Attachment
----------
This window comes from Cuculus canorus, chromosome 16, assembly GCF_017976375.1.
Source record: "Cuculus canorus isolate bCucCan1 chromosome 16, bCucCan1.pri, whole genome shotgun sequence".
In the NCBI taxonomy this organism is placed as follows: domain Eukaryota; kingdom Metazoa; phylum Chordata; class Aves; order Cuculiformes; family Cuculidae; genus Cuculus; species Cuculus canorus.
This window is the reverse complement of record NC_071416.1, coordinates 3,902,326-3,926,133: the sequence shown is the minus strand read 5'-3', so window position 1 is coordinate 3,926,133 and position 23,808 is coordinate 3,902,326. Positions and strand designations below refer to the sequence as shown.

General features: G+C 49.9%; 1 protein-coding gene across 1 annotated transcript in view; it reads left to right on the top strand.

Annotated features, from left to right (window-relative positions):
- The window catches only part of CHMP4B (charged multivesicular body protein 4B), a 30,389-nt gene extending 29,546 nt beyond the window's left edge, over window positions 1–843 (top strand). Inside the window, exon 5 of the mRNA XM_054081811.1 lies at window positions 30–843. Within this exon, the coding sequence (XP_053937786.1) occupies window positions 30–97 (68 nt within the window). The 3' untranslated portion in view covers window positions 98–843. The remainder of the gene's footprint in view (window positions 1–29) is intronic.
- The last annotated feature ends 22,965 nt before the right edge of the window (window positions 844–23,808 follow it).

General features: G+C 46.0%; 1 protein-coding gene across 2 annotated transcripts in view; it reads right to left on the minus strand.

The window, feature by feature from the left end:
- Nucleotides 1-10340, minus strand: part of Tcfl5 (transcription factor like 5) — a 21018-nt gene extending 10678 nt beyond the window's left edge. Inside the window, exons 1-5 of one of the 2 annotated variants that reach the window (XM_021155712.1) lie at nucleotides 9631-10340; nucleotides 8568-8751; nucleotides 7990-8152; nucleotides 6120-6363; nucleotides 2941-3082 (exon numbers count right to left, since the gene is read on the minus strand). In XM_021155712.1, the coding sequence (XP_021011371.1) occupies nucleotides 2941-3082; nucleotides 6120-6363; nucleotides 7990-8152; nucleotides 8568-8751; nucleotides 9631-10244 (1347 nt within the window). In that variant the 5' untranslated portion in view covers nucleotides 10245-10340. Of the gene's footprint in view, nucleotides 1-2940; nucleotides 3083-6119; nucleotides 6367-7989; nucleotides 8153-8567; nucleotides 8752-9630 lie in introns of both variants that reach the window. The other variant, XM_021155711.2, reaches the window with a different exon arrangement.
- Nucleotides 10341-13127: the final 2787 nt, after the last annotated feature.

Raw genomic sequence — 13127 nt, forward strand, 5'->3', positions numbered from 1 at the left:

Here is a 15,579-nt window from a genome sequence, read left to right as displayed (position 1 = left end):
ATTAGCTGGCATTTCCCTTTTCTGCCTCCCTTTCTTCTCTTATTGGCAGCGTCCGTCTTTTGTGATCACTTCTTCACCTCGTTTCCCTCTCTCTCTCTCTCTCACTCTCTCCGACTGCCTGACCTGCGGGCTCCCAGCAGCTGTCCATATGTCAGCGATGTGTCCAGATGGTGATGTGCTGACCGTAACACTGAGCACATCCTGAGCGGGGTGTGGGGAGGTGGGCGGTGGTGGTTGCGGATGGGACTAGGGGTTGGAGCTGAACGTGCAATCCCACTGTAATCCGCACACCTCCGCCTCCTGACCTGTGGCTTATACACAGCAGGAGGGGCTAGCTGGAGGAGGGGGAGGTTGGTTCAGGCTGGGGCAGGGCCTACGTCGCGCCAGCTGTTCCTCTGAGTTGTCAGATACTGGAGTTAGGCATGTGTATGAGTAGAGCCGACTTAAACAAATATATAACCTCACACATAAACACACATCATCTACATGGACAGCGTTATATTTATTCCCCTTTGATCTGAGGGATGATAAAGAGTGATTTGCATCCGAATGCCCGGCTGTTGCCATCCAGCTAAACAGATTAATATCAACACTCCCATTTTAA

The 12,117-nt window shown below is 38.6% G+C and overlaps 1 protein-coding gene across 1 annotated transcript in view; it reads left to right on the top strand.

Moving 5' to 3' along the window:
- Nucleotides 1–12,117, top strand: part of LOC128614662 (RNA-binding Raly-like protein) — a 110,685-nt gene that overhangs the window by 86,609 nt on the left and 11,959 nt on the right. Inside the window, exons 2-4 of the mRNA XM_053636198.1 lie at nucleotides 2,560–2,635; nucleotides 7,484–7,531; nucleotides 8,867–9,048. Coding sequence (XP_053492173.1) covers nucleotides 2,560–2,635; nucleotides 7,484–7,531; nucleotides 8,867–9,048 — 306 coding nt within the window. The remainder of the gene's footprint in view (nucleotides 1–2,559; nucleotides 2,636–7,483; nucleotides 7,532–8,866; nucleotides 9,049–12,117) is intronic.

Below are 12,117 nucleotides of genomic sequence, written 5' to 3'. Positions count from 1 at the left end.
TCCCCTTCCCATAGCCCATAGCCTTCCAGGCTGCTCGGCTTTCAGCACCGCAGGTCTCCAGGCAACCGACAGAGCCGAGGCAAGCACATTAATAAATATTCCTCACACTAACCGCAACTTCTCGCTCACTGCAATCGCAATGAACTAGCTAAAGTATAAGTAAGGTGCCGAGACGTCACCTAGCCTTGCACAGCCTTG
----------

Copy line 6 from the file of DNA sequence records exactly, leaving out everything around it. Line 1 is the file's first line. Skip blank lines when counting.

Annotated features, from left to right (window-relative positions):